Note

This section provides an overview of the Ubuntu file system. You might find a fewer or greater number of directories than discussed here in your own system. When some software packages are installed, they create new directories. Updating software packages might also remove or change the name of some directories. See Chapter 7, "Managing Software," for more information on installing, upgrading, or removing software from your Linux system.

To get a more detailed picture, install and use the TRee command to show the root or base directory layout, along with associated subdirectories, like this (note that your system's /usr/src directory might be somewhat different, depending on the version of Ubuntu you have installed or if you have updated Ubuntu with a new kernel, and that not all subdirectories are listed):

|— cdrom -> media/cdrom | — dev | — etc | |-- X11 | |-- acpi | |— apt | |— beagle | |— cups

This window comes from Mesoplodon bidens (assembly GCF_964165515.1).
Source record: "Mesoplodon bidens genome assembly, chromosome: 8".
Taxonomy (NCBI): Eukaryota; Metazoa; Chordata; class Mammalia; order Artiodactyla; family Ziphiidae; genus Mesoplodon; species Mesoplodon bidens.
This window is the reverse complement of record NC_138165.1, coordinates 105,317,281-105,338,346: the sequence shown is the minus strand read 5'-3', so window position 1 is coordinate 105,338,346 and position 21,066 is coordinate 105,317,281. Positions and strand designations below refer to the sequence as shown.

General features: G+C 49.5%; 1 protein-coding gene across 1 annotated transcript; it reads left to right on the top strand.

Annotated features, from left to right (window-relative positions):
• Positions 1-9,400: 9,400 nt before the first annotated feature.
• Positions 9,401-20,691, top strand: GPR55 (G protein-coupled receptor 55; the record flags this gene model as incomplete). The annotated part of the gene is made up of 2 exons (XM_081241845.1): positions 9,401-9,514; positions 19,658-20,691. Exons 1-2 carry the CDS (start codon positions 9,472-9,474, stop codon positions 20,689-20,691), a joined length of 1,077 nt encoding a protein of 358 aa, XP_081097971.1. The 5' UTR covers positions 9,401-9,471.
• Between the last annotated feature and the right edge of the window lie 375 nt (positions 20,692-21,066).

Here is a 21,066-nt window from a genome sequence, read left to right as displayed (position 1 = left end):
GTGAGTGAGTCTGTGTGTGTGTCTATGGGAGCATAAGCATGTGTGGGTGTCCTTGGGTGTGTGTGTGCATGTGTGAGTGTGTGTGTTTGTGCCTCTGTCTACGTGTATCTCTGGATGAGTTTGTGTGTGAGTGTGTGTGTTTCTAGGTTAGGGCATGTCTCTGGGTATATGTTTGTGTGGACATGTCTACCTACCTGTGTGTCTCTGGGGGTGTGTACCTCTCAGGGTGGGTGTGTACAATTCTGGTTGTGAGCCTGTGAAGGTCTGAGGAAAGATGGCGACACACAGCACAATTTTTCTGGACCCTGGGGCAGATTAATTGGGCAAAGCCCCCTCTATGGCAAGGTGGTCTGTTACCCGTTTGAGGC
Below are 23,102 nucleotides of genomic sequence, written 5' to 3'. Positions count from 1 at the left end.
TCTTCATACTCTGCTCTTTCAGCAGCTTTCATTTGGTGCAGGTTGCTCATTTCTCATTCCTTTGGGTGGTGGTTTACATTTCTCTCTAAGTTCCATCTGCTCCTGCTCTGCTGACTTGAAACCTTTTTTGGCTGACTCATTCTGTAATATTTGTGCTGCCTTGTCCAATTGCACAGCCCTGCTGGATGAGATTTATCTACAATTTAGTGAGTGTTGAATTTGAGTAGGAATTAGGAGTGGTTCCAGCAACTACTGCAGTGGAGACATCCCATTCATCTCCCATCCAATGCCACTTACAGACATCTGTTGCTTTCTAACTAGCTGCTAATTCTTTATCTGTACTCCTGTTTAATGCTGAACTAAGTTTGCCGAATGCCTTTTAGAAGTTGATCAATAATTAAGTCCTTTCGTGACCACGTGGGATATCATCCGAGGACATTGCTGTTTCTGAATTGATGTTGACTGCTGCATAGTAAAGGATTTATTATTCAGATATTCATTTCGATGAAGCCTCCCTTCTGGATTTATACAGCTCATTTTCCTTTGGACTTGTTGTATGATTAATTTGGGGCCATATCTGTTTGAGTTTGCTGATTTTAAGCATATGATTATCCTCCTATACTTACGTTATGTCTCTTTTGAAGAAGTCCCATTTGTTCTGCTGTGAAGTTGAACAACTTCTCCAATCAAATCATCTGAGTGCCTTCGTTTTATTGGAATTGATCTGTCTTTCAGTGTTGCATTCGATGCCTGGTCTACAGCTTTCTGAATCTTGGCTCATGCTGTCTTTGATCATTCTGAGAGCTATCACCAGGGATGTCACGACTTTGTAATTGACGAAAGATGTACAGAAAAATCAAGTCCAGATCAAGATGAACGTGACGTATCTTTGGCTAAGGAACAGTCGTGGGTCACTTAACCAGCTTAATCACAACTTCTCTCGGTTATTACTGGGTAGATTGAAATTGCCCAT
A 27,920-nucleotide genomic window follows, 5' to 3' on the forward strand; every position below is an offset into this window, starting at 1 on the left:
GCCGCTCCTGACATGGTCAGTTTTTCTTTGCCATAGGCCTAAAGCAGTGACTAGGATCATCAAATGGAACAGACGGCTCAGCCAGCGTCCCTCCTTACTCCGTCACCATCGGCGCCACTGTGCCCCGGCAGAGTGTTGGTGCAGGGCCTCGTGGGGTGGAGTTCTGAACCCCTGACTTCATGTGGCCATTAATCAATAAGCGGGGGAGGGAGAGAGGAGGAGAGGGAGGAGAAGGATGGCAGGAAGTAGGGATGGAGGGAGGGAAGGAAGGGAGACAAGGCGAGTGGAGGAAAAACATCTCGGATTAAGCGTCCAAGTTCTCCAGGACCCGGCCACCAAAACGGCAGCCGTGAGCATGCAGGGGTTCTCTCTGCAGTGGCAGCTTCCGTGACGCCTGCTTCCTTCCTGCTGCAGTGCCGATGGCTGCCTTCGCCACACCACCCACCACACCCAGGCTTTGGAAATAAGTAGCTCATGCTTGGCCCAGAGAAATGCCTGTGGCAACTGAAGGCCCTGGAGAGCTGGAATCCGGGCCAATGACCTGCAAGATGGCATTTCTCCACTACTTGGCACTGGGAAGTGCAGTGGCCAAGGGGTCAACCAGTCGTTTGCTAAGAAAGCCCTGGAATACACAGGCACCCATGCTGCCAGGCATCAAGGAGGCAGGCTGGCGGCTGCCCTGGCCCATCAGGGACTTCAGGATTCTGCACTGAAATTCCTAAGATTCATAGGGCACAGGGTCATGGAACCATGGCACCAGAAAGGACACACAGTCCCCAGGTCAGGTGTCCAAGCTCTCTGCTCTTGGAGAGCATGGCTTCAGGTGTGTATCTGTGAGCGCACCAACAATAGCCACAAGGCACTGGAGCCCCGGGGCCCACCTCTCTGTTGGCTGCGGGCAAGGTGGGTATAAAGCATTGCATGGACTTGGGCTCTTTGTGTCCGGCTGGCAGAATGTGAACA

| |— cdrom -> cdrom0 | |— cdrom-1 | " — cdrom0 | — mnt | — opt

| "-- X11 -> ../bin |-- games |-- include |-- lib |-- local |-- sbin |-- share "— src

|— linux-headers-2.6.15-22 |— linux-headers-2.6.15-22-386 |— linux-headers-2.6.15-23 N-- linux-headers-2.6.15-23-386

This example (pruned from more than 18,000 directories) shows the higher-level directories and corresponds to the directories and descriptions in Table 5.1.

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